The April 2005 Edition of Street Spirit

A publication of the American Friends Service Committee


National AFSC AFSC Economic Justice BOSS Website



In this issue:

Murder of Mary Katherine King

Eyes Wide Open

California Lifts Food Stamp Ban

The Ordeal of Ramona Choyce

Republicans Shred Disabled Housing

Art and Activism of Jos Sances

The Paintings of Jos Sances

Gambling with Social Security

Billionaires Grow Richer, Poverty Worsens

Existence Itself Is Banned for the Homeless Poor

Bush Policy Errs on Chronic Homelessness

Sankofa House: A Rainbow for Homeless Women

Student Summit Against Hunger

A Lifetime at the Bus Stop

Working for Transit Justice

Poor Leonard's Almanack

BOSS Community Organizing

The Anguish of Classism





May 2005

February 2005






Street Spirit is published by American Friends Service Committee.

All works are copyrighted by the authors.

The views expressed in Street Spirit are those of the individual authors alone, and not necessarily that of the American Friends Service Committee.

The Anguish Caused by Classism

It is painful to be on the receiving end of class-based disdain and mistreatment

by Jack Bragen

Classism, the prejudice against people from a lower economic class, might be thought of by most people as an inconsequential form of bigotry -- one that is not comparable to anti-Semitism, racism, or gay bashing. But when you are on the receiving end of classist disdain and mistreatment, it is just as painful as when, on the other side of town, someone is using the word "Jew" as an insult.

I went to a writer's class and discovered that I was instantaneously being judged as a horrible and illiterate person by those I had never before met, who had never seen my writing, nor spoken to me, nor asked my name. The fellow writers in this class were skeptical that I belonged in the class or that I had ever before written. Whenever I dared voice an opinion, I was verbally torn apart by classmates.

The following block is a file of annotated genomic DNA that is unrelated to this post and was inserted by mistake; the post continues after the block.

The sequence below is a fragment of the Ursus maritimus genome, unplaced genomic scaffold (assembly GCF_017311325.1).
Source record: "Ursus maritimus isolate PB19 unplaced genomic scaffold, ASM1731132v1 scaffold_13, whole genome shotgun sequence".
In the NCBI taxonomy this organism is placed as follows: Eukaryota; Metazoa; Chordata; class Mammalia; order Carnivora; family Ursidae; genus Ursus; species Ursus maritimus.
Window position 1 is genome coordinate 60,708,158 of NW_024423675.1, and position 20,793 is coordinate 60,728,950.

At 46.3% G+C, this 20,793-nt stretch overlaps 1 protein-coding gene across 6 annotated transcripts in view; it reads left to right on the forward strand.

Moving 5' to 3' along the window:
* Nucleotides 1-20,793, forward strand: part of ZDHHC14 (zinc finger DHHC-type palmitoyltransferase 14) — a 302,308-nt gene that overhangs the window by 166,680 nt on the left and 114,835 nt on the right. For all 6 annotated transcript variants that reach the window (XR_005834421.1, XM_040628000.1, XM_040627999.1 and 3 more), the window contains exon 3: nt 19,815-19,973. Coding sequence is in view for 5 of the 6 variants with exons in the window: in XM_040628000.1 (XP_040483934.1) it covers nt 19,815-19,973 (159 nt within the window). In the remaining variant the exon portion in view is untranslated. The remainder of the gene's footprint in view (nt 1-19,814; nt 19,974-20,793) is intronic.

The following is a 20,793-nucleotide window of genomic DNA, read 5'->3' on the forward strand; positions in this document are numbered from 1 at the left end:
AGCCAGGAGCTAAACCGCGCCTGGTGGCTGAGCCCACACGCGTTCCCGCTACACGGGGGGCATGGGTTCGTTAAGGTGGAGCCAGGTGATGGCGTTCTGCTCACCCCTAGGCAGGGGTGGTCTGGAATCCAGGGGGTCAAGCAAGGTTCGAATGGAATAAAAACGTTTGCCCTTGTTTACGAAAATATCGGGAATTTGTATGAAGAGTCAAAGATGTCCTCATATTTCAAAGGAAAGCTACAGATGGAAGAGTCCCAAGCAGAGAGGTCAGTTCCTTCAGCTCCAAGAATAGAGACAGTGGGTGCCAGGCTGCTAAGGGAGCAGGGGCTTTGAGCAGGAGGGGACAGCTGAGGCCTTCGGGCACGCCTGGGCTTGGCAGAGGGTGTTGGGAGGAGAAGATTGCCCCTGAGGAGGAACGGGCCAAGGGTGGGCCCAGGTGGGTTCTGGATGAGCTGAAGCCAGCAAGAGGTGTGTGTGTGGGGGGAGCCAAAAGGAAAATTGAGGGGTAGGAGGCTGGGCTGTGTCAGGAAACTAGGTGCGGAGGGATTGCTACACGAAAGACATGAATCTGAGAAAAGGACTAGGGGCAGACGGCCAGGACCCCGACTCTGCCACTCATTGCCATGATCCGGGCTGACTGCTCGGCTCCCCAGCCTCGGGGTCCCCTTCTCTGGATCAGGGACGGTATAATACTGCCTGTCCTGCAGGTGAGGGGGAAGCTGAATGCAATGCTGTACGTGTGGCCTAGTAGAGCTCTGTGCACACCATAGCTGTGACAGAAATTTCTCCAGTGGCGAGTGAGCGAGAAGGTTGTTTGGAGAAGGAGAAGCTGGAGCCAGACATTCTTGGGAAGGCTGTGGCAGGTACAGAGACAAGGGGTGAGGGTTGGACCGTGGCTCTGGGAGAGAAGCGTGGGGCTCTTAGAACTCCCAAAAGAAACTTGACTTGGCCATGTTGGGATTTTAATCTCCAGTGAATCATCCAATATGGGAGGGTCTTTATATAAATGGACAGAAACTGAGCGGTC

I realized they were judging me by my appearance. I was surprised. Apparently, I don't look like a writer. What is a writer supposed to look like? I don't know, but apparently I don't look like one.

In a "New Age liberal" church here in the Bay Area, one that prides itself on its inclusiveness, I have been subtly and not-so-subtly excluded. Here again, I am apparently being judged by my cover. I do not mention the church by name since I think there is still a chance of going back.

When an individual is forced to survive among those persons that society labels "low class," e.g., the mentally ill, people who use illegal drugs, people with HIV, rough people, it doesn't leave the person unchanged. While the individual's sentiments may remain lofty and their intellect sharp, they are forced to develop around them a thick aura of energy that protects them from threats and makes them blend in to the environment to which they are adapted.

How the individual dresses and grooms and carries their posture will be different from those in the "upper class." When liberal, New Age, politically correct, upper-middle-class suburbanites see this aura on a person, or when a group of aspiring authors who fancy themselves intellectuals see this, they believe they are dealing with a San Quentin escapee who for some unknown reason wants to harass them. They deal with the person accordingly.

Under the cloud of this prejudice and misjudgment, one almost wants to say, "I am not the criminal you think I am."

We then have an intellectual person with lofty aspirations who, wherever he goes, is dealt with as an illiterate truck driver at best. The chameleon-like adaptation to harsh conditions is not something one can just shower away.

We discover that no group of people is immune to some form of bigotry toward people they perceive as different from themselves.

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